Bush's budget proposal falls short, Democrats say

WASHINGTON — WASHINGTON -- Maryland would get less than it needs for homeland security, health insurance for poor children and cleaning up the Chesapeake Bay under President Bush's budget proposal, critics said yesterday.

While the proposal delivered to Congress yesterday would increase federal grants for education, health care and other programs in Maryland from $5.6 billion to $5.8 billion, members of the state delegation said it shortchanges schools, medical research and local firefighters. They said they would work to boost funding for the State Children's Health Insurance Program, the No Child Left Behind Act and bay clean-up efforts.


"Obviously, the president's budget is a starting point," said Democratic Sen. Benjamin L. Cardin.

House Majority Leader Steny H. Hoyer, a Southern Maryland Democrat, praised plans to fund the first phase of an Aircraft Prototype Facility at Patuxent River Naval Air Station and boost funding for the Goddard Space Flight Center in Greenbelt by $1 billion. But he said the overall budget was disconnected from the needs of Marylanders.


"Not only does the proposal make drastic cuts to the programs our state relies on, such as Medicare and Medicaid, and a host of other domestic priorities, it fails to rein in our growing federal deficits while protecting tax cuts for those making millions," Hoyer said in a statement.

The 3 percent raise proposed for federal employees is inadequate to close the gap with private-sector salaries, critics said.

The Maryland allocation includes $3.1 billion in Medicaid grants, up from $2.95 billion. Democratic Rep. Chris Van Hollen of Montgomery County said the $67 million for children's health insurance would not be enough in a state where 137,000 children are uninsured.

"The danger now is, you're going to increase the number of uninsured," Van Hollen said.

Bush has called for the reauthorization of the No Child Left Behind Act, but critics say his request does not include enough money to ensure that students make the yearly progress in math and reading that the law requires.

"It doesn't seem as though the federal government has kept up with the money, where their mouth has been," said Bill Reinhard, a spokesman for the State Department of Education.

Federal Title I money for schools with high concentrations of poor students would rise from $186 million to $206 million under Bush's budget, while funding for Head Start, the popular school-readiness initiative, would be frozen at $77.2 million.

It is unclear how Bush's call to save $66 billion in Medicare over the next five years would affect state health care providers. Maryland hospitals do not directly rely on the federal government for Medicare reimbursements.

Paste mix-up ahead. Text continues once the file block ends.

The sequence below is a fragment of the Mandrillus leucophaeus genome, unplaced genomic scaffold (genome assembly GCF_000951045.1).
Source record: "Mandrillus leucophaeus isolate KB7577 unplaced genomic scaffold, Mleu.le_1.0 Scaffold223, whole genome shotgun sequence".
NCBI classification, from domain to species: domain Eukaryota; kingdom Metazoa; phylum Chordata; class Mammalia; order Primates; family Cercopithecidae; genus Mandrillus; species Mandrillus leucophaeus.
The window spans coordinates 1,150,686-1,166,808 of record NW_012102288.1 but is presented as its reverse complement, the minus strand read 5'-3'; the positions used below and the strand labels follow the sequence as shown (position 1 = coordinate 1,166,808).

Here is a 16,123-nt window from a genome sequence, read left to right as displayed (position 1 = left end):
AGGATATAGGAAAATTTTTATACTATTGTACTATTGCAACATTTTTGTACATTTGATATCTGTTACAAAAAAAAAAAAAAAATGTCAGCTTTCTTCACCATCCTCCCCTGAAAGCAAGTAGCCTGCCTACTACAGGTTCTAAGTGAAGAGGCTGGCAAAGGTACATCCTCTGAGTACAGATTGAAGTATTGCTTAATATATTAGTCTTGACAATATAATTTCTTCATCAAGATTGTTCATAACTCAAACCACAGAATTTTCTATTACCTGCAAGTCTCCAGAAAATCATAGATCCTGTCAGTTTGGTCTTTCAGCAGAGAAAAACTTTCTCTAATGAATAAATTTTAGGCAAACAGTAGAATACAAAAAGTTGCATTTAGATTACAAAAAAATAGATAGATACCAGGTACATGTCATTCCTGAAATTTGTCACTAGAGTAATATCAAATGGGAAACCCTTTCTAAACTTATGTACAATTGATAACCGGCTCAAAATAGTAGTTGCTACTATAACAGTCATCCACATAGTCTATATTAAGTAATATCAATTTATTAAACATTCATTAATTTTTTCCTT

"We've built up a little bit of a favorable condition, so we won't have to react instantaneously," said Robert Murray, director of the state Health Services Cost Review Commission.

Bush requested no added spending for port, rail or transit security. He halved grants for firefighters. Democratic Sen. Barbara A. Mikulski of Maryland, a member of the Appropriations subcommittee on homeland security, called the proposal "spartan and skimpy."

"How can he talk about homeland security when he has short-changed our ports, rail and transit systems?" she asked in a statement.

Mikulski said most Maryland volunteer fire departments rely on the federal grants. Bush's proposal to cut the grants from $662 million to $300 million "continues to leave our first responders behind," she said.

The budget includes $8.2 billion for military base realignment. Expansion at Aberdeen Proving Ground, Fort Meade in Anne Arundel County and other bases in the state is expected to bring 40,000 to 60,000 new jobs over the next five years.

The request includes $29 million to restore water quality in the Chesapeake Bay. Cardin said it was "not anywhere near the funding level that is necessary."


"This is not a good budget at all for the environment," he said.

The proposal includes $135 million for a final space shuttle mission to service the Hubble Space Telescope, which is managed through the Goddard Space Flight Center.

The request includes $28.9 billion, a $232 million increase, for the National Institutes of Health, the federal government's medical research arm, based in Bethesda. Most of that - $201 million - would go to boost contributions to a worldwide public health program, the Global Fund to Fight HIV/AIDS, Tuberculosis and Malaria.

The Bush administration says the budget includes money for 10,188 new and competing research grants to scientists. That would be an increase of 566 grants. But the average grant would remain at about $350,000, meaning that there would be no increase to cover rising research costs.

The request drew criticism from academics and researchers. Mary Woolley, president of Research!America, said the association of hospitals, medical schools and pharmaceutical companies was "extremely disappointed" that the funding did not keep up with inflation.


Sun reporters Siobhan Gorman, Jonathan D. Rockoff and David Nitkin contributed to this article.